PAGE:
Tours explore Idaho’s surprising diversity
Wednesday, March 14 2012
Idaho may not have as much diversity among its residents as California and New York, but the University of Idaho Extension’s eight popular “Journey for Diversity” tours—hosted since 2005—continue to surprise participants with Idaho’s colorful past. The next tour Oct. 4-5 will explore diversity in the Twin Falls to Pocatello region.
One tour “helped me teach students that Idaho not only has more diversity than we are aware of, but also that all people have common needs and rights,” said one recent participant.
Faculty-led Thursday-Friday tours to each region of Idaho have introduced K-12 teachers, government employees, community and business leaders to Japanese-Americans interred during WWII at Minidoka, northern Idaho mine workers, alums of Indian boarding schools, and people who fought Aryan Nation enclaves.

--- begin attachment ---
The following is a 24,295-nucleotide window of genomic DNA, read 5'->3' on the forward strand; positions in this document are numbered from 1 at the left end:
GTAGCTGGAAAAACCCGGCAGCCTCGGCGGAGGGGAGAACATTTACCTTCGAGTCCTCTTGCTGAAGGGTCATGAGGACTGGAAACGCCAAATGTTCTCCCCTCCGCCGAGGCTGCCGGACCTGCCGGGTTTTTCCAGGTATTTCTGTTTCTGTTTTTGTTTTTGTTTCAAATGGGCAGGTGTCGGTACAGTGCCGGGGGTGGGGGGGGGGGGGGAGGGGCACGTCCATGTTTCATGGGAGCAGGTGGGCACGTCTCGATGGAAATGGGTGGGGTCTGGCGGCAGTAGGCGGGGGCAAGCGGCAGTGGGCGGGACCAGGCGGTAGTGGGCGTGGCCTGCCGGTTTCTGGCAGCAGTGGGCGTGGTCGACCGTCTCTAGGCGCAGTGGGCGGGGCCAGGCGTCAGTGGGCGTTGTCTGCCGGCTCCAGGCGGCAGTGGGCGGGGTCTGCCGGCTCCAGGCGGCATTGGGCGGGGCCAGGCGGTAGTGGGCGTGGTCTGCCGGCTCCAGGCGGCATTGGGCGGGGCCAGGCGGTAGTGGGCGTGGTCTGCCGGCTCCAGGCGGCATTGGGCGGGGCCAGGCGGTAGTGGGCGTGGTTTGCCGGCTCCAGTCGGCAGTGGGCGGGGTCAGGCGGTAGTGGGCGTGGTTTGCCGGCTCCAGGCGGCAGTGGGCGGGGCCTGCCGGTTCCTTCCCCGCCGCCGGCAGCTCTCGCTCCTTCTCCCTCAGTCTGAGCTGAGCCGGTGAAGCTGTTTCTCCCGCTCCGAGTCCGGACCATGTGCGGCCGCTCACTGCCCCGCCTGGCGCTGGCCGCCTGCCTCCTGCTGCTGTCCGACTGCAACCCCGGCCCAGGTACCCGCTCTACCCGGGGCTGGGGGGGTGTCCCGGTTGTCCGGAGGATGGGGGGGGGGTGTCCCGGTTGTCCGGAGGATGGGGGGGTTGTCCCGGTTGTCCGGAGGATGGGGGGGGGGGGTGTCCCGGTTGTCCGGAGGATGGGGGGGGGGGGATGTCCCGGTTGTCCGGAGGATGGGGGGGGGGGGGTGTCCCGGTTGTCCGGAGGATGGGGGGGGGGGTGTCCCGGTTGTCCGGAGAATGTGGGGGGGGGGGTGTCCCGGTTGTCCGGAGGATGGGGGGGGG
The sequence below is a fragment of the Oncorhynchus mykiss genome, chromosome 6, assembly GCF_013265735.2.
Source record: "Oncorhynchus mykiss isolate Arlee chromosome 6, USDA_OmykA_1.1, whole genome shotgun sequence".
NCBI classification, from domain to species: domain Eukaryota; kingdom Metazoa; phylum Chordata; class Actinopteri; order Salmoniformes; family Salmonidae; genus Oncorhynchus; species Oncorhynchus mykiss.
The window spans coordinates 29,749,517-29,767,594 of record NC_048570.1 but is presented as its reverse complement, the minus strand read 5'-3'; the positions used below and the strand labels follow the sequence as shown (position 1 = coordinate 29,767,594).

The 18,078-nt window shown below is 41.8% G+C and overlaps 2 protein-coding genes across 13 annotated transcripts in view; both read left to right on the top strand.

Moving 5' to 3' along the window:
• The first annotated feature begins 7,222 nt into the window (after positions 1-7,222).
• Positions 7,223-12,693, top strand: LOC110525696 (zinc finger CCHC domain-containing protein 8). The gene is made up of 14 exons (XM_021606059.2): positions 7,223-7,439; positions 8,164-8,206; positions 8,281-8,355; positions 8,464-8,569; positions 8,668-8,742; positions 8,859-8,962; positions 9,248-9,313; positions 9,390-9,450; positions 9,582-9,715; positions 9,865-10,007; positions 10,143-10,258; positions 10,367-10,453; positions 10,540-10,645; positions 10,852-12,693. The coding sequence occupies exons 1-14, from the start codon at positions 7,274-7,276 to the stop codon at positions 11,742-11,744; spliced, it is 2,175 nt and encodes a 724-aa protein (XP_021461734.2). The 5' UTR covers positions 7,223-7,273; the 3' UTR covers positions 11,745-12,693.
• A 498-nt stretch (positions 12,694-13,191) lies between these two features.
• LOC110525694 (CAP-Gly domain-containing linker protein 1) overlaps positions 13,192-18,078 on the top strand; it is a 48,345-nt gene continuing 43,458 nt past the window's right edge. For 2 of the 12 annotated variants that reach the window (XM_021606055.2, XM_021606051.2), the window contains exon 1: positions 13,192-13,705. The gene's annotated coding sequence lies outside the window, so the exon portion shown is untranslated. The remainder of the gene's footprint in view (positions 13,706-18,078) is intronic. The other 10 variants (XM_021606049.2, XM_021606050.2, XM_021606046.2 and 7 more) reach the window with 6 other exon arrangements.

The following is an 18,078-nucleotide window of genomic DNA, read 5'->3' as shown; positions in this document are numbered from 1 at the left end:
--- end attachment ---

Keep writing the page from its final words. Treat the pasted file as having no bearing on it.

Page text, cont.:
Tours visited sites where Chinese immigrants built our railroads, Black Buffalo soldiers fought the massive 1910 wildfires, and Indian tribes made it possible for early pioneers to survive here.
Each journey is designed to “develop a cadre of people to work for human rights and inclusiveness within our home communities,” says Harriet Shaklee, UI Extension family development specialist who created and runs the tours with help from more than 100 sponsors.
More information is available by contacting Shaklee at firstname.lastname@example.org